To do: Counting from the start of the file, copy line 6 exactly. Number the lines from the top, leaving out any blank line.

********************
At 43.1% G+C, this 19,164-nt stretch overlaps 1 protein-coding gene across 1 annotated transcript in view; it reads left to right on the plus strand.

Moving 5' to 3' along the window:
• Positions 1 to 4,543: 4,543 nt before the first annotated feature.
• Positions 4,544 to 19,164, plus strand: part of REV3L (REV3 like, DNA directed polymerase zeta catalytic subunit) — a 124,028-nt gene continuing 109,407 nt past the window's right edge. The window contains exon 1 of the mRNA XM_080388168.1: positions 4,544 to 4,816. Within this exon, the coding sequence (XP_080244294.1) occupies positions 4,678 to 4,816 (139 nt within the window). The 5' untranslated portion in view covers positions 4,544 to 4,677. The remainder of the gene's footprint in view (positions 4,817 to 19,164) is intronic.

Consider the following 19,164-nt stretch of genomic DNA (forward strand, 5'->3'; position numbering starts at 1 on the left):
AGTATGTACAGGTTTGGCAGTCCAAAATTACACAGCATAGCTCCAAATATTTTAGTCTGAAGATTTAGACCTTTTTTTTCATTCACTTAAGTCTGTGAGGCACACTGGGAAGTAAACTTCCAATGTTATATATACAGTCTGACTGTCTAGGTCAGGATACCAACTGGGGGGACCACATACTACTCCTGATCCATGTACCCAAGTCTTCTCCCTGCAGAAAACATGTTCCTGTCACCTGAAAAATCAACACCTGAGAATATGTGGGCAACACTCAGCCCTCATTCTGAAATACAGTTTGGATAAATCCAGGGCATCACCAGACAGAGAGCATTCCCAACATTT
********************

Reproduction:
AGTATGTACAGGTTTGGCAGTCCAAAATTACACAGCATAGCTCCAAATATTTTAGTCTGAAGATTTAGACCTTTTTTTTCATTCACTTAAGTCTGTGAGGCACACTGGGAAGTAAACTTCCAATGTTATATATACAGTCTGACTGTCTAGGTCAGGATACCAACTGGGGGGACCACATACTACTCCTGATCCATGTACCCAAGTCTTCTCCCTGCAGAAAACATGTTCCTGTCACCTGAAAAATCAACACCTGAGAATATGTGGGCAACACTCAGCCCTCATTCTGAAATACAGTTTGGATAAATCCAGGGCATCACCAGACAGAGAGCATTCCCAACATTT